Fun factoids

Mealtime brings yet more snackable content, with napkins and cups printed with factoids about volcanoes and glaciers and hot springs and other geological wonders. Most include some Icelandic [íslenska] vocabulary to pique interest and get you in practice.

While a translation for “hello, where is the bathroom?” might be useful, this STORKUR steam on my coffee cup is a lot more compelling. The messaging is doing its magic. My in-flight magazine tells tales of geysers, volcanoes and geothermal spas. I learn that Iceland is richer in hot springs and high-temperature activity than any other country in the world. That people have been bathing in these primitive volcanic pools since the days of the Vikings. I’ll be damned if I’m not one of them!

Words and more words

The one at the right shows seven different ways to say cup. At least I think that’s what it is. Or seven different terms for drinking vessel.

I won’t remember more than one, but that’s not really the point, is it?

 

credit: designweek.co.uk

Even the bathrooms are decorated with branded content.

Drip, drip, drip.

I learn something new about Iceland at each touch point. I’m genuinely eager to learn more.

@randfishkin tweet Icelandair

The customer experience

Blue Lagoon, Grindavik

My whirlwind #stopover is an exhilarating success. A bucket-list experience for the books and I return to Reykjavik airport rejuvenated and scrubbed clean with algae and minerals. I pick specs of silica out of my damp hair and stuff my backpack with brochures for my next visit.

On the plane I snuggle up in my (branded) blanket, ready to bliss out. I rest my head on my lullaby pillow and watch the “Northern Lights”—mesmerizing mood lighting beamed from the ceiling and side screens lining the cabin. This might be the closest thing to hygge I’ll ever find at 35,000 feet. A satisfying customer experience indeed.

HYGGE (pronounced “HUE-gah”) is a quality of cosiness and comfortable conviviality that engenders a feeling of contentment or well-being.

 

Bilingual Lullaby Pillow

Bye bye and hushabye,
Can you see the swans fly?
Now half asleep in bed I lie,
Awake with half an eye.
Hey and welladay,
Over hills and far away,
That’s where the little children stray
To find the lambs at play.

– An Icelandic Lullaby

 

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February 8, 2013

Snow Fall: An exceptional piece of interactive multimedia journalism

Interactive multimedia content

Snow Fall: The Avalanche at Tunnel Creek, by John Branch

Captivating.

This is one of the most impressive interactive news stories I’ve seen. Click the picture above and experience it for yourself. Grab a cup of hot chocolate and watch the whole thing. Trust me, it’s that well done.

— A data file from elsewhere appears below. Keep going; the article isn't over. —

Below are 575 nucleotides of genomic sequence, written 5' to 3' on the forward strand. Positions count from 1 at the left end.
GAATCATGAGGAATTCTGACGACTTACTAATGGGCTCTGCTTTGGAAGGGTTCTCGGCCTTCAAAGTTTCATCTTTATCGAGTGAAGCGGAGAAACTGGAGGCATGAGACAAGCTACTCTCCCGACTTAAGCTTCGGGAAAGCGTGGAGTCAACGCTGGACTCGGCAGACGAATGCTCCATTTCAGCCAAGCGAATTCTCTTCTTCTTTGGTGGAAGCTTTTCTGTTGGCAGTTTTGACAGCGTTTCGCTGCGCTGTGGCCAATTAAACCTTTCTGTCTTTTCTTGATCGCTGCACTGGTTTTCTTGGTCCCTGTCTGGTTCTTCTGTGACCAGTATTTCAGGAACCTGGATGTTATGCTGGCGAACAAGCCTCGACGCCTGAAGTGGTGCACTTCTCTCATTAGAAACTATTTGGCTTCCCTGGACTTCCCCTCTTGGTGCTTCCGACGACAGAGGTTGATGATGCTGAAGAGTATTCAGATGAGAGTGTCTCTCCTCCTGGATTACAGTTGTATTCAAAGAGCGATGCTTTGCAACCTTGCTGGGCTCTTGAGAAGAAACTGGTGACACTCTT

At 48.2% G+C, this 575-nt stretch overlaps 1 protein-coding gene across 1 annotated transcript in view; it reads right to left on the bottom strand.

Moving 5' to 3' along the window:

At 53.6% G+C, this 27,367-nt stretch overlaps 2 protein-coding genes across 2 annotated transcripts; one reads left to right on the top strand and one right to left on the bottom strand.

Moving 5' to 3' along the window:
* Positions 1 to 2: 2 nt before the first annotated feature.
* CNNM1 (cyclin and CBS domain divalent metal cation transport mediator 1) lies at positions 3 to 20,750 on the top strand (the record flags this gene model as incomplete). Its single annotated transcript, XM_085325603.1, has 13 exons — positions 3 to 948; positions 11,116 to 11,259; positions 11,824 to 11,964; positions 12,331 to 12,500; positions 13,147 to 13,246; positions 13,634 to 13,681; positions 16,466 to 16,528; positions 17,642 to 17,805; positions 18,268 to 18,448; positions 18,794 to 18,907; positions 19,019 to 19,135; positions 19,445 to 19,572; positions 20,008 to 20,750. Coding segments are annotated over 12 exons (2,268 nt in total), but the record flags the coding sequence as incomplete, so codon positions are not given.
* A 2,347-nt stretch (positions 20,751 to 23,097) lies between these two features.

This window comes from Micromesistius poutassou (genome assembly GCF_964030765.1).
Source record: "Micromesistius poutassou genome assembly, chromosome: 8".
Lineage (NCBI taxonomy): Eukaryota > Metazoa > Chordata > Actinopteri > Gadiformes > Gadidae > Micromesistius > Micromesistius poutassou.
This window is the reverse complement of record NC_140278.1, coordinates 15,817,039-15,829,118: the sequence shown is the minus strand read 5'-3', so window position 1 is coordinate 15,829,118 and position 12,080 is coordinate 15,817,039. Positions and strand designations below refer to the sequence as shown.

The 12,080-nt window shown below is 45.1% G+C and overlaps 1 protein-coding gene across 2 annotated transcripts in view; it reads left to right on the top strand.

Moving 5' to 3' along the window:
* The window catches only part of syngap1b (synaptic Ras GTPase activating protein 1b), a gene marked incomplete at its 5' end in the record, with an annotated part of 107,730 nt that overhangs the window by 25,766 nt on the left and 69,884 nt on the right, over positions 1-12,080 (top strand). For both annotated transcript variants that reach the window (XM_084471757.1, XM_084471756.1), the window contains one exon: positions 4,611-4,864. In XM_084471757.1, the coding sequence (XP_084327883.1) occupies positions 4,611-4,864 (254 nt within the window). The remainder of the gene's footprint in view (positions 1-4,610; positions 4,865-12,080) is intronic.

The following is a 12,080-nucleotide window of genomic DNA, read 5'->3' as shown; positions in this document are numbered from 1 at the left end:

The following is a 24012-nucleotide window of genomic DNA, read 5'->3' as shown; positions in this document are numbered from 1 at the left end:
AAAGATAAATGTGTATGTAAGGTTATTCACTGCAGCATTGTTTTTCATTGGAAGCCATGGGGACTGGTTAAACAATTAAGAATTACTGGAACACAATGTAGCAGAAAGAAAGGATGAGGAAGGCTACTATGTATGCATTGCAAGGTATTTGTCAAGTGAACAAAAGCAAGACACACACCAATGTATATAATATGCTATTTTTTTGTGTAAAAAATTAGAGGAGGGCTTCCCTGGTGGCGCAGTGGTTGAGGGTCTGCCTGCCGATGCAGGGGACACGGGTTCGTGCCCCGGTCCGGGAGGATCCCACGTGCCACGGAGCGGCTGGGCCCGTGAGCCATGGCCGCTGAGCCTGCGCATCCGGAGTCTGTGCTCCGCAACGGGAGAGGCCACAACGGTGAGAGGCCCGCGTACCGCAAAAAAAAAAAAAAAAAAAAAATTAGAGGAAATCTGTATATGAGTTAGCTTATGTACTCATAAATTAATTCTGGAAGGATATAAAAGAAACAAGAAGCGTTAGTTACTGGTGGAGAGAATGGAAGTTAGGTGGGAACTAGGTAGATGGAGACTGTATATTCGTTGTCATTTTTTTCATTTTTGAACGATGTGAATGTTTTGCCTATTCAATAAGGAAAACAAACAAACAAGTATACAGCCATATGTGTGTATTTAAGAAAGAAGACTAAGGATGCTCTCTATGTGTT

Behind the scenes.

It took more than 11 staffers at the New York Times more than six months to complete. One can only imagine the budget. To learn how this interactive news story was made, read this Q & A with the graphics director, multimedia producer, video journalist and editor who worked on the project:

How We Made Snowfall:
A Q & A with the New York Times team

“The New York Times’ astonishing Snow Fall: The Avalanche at Tunnel Creek, launched in the final days of 2012, capped a year of extraordinary work in interactive journalism, both at the Times and in newsrooms around the world. In the six days after Snow Fall’s launch on December 20th, 2012, it had received more than 3.5 million page views and 2.9 million visitors, nearly a third of whom were new visitors to the Times website.”

Disclaimer from an armchair reporter

I am neither an adventurous skiier, nor an adventurous sports person of any sort. But as a young girl I spent many weekends on the bunny slope at Stevens Pass, the setting of this story. I remember stories of my older brothers skiing at Seventh Heaven, as well as stories about my dad almost dying while climbing Mount Rainier.

My family moved from Seattle to Boston when I was five years old, and I spent occasional winter weekends on intermediate slopes while friends raced down black diamonds.

But I admire great storytelling and was quickly drawn in by this piece. I am excited to see what this team, and others like it, come up with next.

Best wrap-up I’ve read

The Atlantic: ‘Snow Fall’ Isn’t the Future of Journalism
Journalists will continue to find more options and build more tools to astonish us. Stuff like this will get better and better and slightly more frequent, one hopes. But it won’t become, generally speaking, frequent….

Give “Snow Fall” the respect it deserves. It doesn’t need to bear the augury of “journalism of the future.” It’s just a rare and sensational gift for readers in the present. That’s quite enough.